The diagnosis of Parkinson's disease can cause fear, anxiety, anger and disappointment for the individual and the entire family. Often, the diagnosis is accompanied by little or no information about the disease, prognosis, or its management.


Although there is a wide variation in the way the disease presents between individuals, the four cardinal motor symptoms are:

  • Tremor (shaking)
  • Bradykinesia (slowness of movement)
  • Rigidity (stiffness)
  • Difficulty with balance

Initially, symptoms can be a variable combination of tremor, bradykinesia, rigidity and postural instability. Symptoms typically begin on one side of the body and spread over time to the other side.


When at least two of these symptoms are present, a diagnosis of PD is suspected. Although there is no FDA approved diagnostic test for Parkinson’s yet, doctors will often prescribe medications that are taken to manage symptoms as a means of “confirming” their suspicion.

Secondary Motor Symptoms

Other secondary motor symptoms may include:

  • Small, cramped handwriting
  • Stiff facial expression
  • Shuffling walk
  • Muffled speech
  • Decreased eye blinking and arm swinging while walking.

As symptoms come on gradually, older patients may attribute these changes to aging. The tremor is thought to be “shakiness,” bradykinesia is regarded as normal “slowing down,” and stiffness is attributed to arthritis. The stooped posture, common to PD, may be attributed to age or osteoporosis. Both younger and older patients may experience initial symptoms for a year or more before seeking medical evaluation.

In addition to the motor symptoms, there are a number of symptoms that are not related to movement that can be an aspect of the disease also. Many of these symptoms can begin years before the motor symptoms become apparent. Non-motor symptoms that are associated with Parkinson’s disease can involve:

  • Mood regulation (depression and anxiety)
  • Cognitive ability
  • Sleep disturbances
  • Autonomic functions

For many people, these non-motor symptoms can be more problematic than the motor symptoms and have a greater impact on maintaining their quality of life. Unfortunately, these non-motor symptoms are not improved by medications most often prescribed for PD.


Parkinson's disease (PD) is the second most common neurodegenerative disease after Alzheimer’s disease. There are between 1 and 1.5 million Americans living with Parkinson's disease.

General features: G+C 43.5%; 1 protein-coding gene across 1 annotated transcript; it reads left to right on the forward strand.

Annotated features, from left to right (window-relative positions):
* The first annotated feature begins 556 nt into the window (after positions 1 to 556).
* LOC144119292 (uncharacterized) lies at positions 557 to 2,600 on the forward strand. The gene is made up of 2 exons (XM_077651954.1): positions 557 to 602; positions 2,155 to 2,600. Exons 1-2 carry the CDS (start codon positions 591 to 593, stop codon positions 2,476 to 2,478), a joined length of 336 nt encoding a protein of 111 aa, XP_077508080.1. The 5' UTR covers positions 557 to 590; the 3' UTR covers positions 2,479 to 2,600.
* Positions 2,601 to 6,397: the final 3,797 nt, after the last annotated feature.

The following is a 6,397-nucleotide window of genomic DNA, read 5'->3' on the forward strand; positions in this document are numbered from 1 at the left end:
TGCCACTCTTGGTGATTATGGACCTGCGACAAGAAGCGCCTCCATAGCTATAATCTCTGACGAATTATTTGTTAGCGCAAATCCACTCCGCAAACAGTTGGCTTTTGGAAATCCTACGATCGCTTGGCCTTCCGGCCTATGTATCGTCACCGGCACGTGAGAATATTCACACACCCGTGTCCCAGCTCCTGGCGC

A study published in the January 15, 2010 issue of Neuroepidemiology1 reported some previously unknown information on the incidence2 and prevalence3 of Parkinson's disease in the United States. Allison Wright Willis, MD and others at the Washington University School of Medicine discovered in the largest epidemiological study of Parkinson's disease in the United States that the disease is more common in the Midwest and the Northeast and is twice as likely to occur in whites and Hispanics as it is in blacks and Asians. Other interesting findings were:

  • PD affects approximately 1.6% of the American population over the age of 65
  • Approximately 60,000 people are newly diagnosed in the U.S. each year
  • Men are more likely to have the disease than women (1.55:1.0)
  • Asian women seem to have the lowest incidence rates in the U.S.
  • Prevalence and annual incidence of PD appears to increase with age without plateau (as previously suspected in some reports)

If you or your loved ones need information on PD, our staff can help you or refer you to someone who can answer your question.

The foundation is located at 575 Lincoln Avenue, in Pittsburgh's North Hills (15202). Our phone number is 412.837.2542.


[1] Wright Willis A, Evanoff BA, Lian M, Criswell SR, Racette BA. Geographic and ethnic variation in Parkinson's disease: a population-based study of US Medicare beneficiaries. Neuroepidemiology, 2010;34:143-151

[2] Incidence is the number of new cases per population in a given time period

[3] Prevalence is the total number of cases of a Parkinson's disease present in a given population at a given time.

Incidence conveys information about the risk of contracting the disease, whereas prevalence indicates how widespread the disease is. For example, consider a disease that takes a long time to cure, and that was spread widely in 2002, but whose spread was arrested in 2003. This disease will have a high prevalence and a high incidence in 2002; but in 2003 it will have a low incidence, although it will continue to have a high prevalence because the number of affected individuals remains high. In contrast, a disease that has a short duration may have a low prevalence and a high incidence.